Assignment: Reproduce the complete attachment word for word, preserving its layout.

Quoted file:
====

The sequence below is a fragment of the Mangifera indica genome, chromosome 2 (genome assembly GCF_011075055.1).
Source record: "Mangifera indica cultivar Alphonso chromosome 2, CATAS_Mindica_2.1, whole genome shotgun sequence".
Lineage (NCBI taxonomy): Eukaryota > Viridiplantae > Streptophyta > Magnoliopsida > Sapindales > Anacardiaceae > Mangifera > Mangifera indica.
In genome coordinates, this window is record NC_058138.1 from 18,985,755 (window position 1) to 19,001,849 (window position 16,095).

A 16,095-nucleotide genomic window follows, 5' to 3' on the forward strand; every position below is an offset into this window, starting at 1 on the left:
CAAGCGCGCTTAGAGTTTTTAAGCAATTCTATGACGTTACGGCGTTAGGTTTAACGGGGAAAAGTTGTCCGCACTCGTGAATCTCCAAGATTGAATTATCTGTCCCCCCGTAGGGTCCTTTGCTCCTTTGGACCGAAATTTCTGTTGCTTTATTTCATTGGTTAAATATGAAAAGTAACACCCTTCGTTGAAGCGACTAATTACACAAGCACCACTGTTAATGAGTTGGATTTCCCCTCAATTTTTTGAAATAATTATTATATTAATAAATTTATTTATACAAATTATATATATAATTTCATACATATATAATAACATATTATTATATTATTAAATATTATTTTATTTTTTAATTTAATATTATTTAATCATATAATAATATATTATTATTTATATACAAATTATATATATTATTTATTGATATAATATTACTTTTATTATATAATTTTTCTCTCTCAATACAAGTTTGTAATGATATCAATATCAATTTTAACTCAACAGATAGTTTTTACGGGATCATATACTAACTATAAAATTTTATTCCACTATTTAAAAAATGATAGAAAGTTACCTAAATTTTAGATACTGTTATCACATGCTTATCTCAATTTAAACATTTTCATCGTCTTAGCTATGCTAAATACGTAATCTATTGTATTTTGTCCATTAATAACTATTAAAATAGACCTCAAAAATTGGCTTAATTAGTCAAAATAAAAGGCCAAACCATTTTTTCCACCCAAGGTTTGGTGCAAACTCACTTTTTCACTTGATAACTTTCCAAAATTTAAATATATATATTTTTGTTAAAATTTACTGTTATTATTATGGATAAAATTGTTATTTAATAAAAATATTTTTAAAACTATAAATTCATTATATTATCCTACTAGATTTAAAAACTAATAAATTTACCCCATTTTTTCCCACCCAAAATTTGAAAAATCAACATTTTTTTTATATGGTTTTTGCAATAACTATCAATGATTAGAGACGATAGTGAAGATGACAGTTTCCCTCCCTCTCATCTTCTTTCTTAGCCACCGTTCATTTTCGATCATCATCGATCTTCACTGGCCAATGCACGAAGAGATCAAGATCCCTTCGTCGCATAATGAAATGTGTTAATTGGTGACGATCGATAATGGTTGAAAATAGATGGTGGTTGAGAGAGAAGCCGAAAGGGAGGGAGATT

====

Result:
The sequence below is a fragment of the Mangifera indica genome, chromosome 2 (genome assembly GCF_011075055.1).
Source record: "Mangifera indica cultivar Alphonso chromosome 2, CATAS_Mindica_2.1, whole genome shotgun sequence".
Lineage (NCBI taxonomy): Eukaryota > Viridiplantae > Streptophyta > Magnoliopsida > Sapindales > Anacardiaceae > Mangifera > Mangifera indica.
In genome coordinates, this window is record NC_058138.1 from 18,985,755 (window position 1) to 19,001,849 (window position 16,095).

A 16,095-nucleotide genomic window follows, 5' to 3' on the forward strand; every position below is an offset into this window, starting at 1 on the left:
CAAGCGCGCTTAGAGTTTTTAAGCAATTCTATGACGTTACGGCGTTAGGTTTAACGGGGAAAAGTTGTCCGCACTCGTGAATCTCCAAGATTGAATTATCTGTCCCCCCGTAGGGTCCTTTGCTCCTTTGGACCGAAATTTCTGTTGCTTTATTTCATTGGTTAAATATGAAAAGTAACACCCTTCGTTGAAGCGACTAATTACACAAGCACCACTGTTAATGAGTTGGATTTCCCCTCAATTTTTTGAAATAATTATTATATTAATAAATTTATTTATACAAATTATATATATAATTTCATACATATATAATAACATATTATTATATTATTAAATATTATTTTATTTTTTAATTTAATATTATTTAATCATATAATAATATATTATTATTTATATACAAATTATATATATTATTTATTGATATAATATTACTTTTATTATATAATTTTTCTCTCTCAATACAAGTTTGTAATGATATCAATATCAATTTTAACTCAACAGATAGTTTTTACGGGATCATATACTAACTATAAAATTTTATTCCACTATTTAAAAAATGATAGAAAGTTACCTAAATTTTAGATACTGTTATCACATGCTTATCTCAATTTAAACATTTTCATCGTCTTAGCTATGCTAAATACGTAATCTATTGTATTTTGTCCATTAATAACTATTAAAATAGACCTCAAAAATTGGCTTAATTAGTCAAAATAAAAGGCCAAACCATTTTTTCCACCCAAGGTTTGGTGCAAACTCACTTTTTCACTTGATAACTTTCCAAAATTTAAATATATATATTTTTGTTAAAATTTACTGTTATTATTATGGATAAAATTGTTATTTAATAAAAATATTTTTAAAACTATAAATTCATTATATTATCCTACTAGATTTAAAAACTAATAAATTTACCCCATTTTTTCCCACCCAAAATTTGAAAAATCAACATTTTTTTTATATGGTTTTTGCAATAACTATCAATGATTAGAGACGATAGTGAAGATGACAGTTTCCCTCCCTCTCATCTTCTTTCTTAGCCACCGTTCATTTTCGATCATCATCGATCTTCACTGGCCAATGCACGAAGAGATCAAGATCCCTTCGTCGCATAATGAAATGTGTTAATTGGTGACGATCGATAATGGTTGAAAATAGATGGTGGTTGAGAGAGAAGCCGAAAGGGAGGGAGATT